BME Seminar Series: Dr. Robert Mauck
Tuesday, October 7, 2014
Goergen Hall 101 (Sloan Auditorium)
Robert Mauck, Ph.D.
Associate Professor of Orthopaedic Surgery and Bioengineering
University of Pennsylvania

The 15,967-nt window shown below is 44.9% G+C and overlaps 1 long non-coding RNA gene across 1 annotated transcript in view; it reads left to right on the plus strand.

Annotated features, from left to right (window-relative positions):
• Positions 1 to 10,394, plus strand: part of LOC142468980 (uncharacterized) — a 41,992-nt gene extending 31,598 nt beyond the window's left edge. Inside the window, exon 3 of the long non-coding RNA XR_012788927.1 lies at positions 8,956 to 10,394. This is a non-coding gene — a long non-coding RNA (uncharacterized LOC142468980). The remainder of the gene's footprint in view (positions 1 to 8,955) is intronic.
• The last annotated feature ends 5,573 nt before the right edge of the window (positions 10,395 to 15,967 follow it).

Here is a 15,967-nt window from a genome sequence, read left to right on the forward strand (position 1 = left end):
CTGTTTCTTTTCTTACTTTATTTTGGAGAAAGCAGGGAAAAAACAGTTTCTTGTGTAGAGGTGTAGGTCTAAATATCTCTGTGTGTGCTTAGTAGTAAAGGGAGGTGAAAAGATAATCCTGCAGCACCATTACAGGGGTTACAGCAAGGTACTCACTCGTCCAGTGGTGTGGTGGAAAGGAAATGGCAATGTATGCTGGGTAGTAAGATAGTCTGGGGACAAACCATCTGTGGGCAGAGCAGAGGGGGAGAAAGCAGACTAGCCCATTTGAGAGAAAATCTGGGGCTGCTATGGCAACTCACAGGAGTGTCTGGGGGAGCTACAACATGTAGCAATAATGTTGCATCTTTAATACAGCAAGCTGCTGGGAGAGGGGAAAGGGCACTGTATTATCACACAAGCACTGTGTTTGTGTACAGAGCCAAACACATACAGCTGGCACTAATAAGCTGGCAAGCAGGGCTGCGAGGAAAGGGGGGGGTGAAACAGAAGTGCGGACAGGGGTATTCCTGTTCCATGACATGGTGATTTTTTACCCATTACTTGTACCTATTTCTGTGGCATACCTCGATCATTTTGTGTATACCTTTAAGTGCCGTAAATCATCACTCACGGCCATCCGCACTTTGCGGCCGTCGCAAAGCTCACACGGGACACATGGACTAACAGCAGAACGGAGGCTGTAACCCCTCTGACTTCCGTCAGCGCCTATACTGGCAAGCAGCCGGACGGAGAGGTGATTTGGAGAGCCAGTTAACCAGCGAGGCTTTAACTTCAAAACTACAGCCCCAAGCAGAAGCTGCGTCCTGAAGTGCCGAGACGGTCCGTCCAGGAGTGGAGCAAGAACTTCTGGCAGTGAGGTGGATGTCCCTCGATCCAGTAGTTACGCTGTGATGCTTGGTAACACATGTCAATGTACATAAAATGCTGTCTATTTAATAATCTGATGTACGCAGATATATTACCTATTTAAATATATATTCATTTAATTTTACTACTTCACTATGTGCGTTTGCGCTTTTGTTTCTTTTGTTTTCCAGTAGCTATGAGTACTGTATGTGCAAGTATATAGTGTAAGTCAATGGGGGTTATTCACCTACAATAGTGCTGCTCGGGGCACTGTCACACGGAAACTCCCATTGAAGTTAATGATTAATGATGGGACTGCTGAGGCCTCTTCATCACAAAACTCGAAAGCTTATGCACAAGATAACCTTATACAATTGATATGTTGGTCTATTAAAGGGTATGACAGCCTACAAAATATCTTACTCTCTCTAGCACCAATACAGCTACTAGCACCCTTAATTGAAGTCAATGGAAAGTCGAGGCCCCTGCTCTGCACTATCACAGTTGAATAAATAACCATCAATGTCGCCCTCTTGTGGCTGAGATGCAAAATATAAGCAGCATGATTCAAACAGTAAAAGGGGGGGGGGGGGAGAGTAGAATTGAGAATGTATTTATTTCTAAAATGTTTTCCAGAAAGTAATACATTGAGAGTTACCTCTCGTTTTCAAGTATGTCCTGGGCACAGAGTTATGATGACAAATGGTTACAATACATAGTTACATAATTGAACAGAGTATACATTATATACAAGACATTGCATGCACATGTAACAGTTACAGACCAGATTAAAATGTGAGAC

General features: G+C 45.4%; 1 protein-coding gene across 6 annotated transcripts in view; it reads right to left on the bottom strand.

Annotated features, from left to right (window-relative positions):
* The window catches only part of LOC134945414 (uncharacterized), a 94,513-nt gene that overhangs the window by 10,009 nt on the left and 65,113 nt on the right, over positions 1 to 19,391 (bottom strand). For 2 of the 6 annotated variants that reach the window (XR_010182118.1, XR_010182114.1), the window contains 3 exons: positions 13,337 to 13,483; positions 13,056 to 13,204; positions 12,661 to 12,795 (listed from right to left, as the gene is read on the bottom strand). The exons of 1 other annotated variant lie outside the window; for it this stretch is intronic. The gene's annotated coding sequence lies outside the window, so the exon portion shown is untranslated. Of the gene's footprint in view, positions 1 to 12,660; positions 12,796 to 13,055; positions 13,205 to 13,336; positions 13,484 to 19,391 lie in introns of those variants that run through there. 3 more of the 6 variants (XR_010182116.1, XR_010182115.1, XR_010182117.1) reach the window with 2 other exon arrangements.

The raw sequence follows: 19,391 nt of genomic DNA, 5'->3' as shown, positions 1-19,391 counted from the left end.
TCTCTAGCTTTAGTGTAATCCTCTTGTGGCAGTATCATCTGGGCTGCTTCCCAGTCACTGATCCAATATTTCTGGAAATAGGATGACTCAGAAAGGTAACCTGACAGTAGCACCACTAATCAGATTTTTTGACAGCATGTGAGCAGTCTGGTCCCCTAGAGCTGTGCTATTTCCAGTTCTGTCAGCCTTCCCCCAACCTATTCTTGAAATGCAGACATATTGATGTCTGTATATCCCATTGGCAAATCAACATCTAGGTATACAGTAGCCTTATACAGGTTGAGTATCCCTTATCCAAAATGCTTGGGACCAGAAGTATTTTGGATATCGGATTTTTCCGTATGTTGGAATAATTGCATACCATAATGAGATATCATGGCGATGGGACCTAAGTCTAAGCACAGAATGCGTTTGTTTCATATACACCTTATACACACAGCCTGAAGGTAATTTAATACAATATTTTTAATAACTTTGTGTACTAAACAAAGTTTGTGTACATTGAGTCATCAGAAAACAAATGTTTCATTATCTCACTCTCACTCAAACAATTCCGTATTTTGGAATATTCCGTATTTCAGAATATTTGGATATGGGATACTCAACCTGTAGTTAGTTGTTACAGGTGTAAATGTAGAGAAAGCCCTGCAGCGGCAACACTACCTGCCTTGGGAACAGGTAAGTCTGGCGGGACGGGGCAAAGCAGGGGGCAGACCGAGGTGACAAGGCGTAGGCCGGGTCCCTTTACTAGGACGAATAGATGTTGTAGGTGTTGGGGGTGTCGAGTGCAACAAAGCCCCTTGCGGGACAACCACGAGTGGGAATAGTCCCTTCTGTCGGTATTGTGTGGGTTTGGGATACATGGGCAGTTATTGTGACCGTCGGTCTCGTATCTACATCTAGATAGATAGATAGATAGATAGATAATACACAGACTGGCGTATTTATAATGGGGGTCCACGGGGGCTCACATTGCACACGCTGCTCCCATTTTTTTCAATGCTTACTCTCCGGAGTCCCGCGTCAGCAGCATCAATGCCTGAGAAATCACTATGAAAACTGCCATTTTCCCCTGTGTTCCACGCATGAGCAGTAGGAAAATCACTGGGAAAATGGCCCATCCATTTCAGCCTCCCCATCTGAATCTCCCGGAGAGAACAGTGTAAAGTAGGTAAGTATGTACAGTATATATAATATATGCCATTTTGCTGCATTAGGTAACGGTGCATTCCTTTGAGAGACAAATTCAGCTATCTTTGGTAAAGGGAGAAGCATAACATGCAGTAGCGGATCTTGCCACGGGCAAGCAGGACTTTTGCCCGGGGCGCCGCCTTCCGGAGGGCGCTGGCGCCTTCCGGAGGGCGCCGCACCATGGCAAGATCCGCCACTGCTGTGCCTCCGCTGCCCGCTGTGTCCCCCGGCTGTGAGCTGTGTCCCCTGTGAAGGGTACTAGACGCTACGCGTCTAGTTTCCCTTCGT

Abstract: Engineering fibrous tissues of the musculoskeletal system represents a considerable challenge due to the complex architecture and mechanical properties of the component structures. Natural healing in these dense tissues is limited as a result of the mechanically challenging environment as well as the hypo-cellularity and avascular nature of the extracellular matrix. When healing does occur, the ordered structure of the native tissue is replaced with a disorganized fibrous scar with inferior mechanical properties, engendering sites that are prone to re-injury. To overcome these limitations, we and others have adopted a structurally-motivated tissue engineering approach based on organized nanofibrous assemblies. These scaffolds are composed of ultra-fine biodegradable and biologic fibers that can be fabricated in such a way as to recreate the structural anisotropy typical of fiber-reinforced tissues. This ‘straight and narrow’ topography not only provides tailored mechanical properties, but also serves as a 3D micro-pattern for directed cellular behavior and a template for new tissue formation. This talk will describe the underlying technology of nanofiber production, several newly developed fabrication strategies aimed at instilling dynamic and multi-functional characteristics (including drug delivery), and the mechanical evaluation and theoretical modeling of these composite materials as it relates to native tissue structure and function. Several case examples of in vivo tissue repair will be discussed, as will the remaining hurdles for clinical application of these materials. Finally, data will be presented on the use of these materials to query basic mechanisms of stem cell response to topography and mechanical perturbation, how these responses vary with differentiation status, and what this might mean for tissue repair.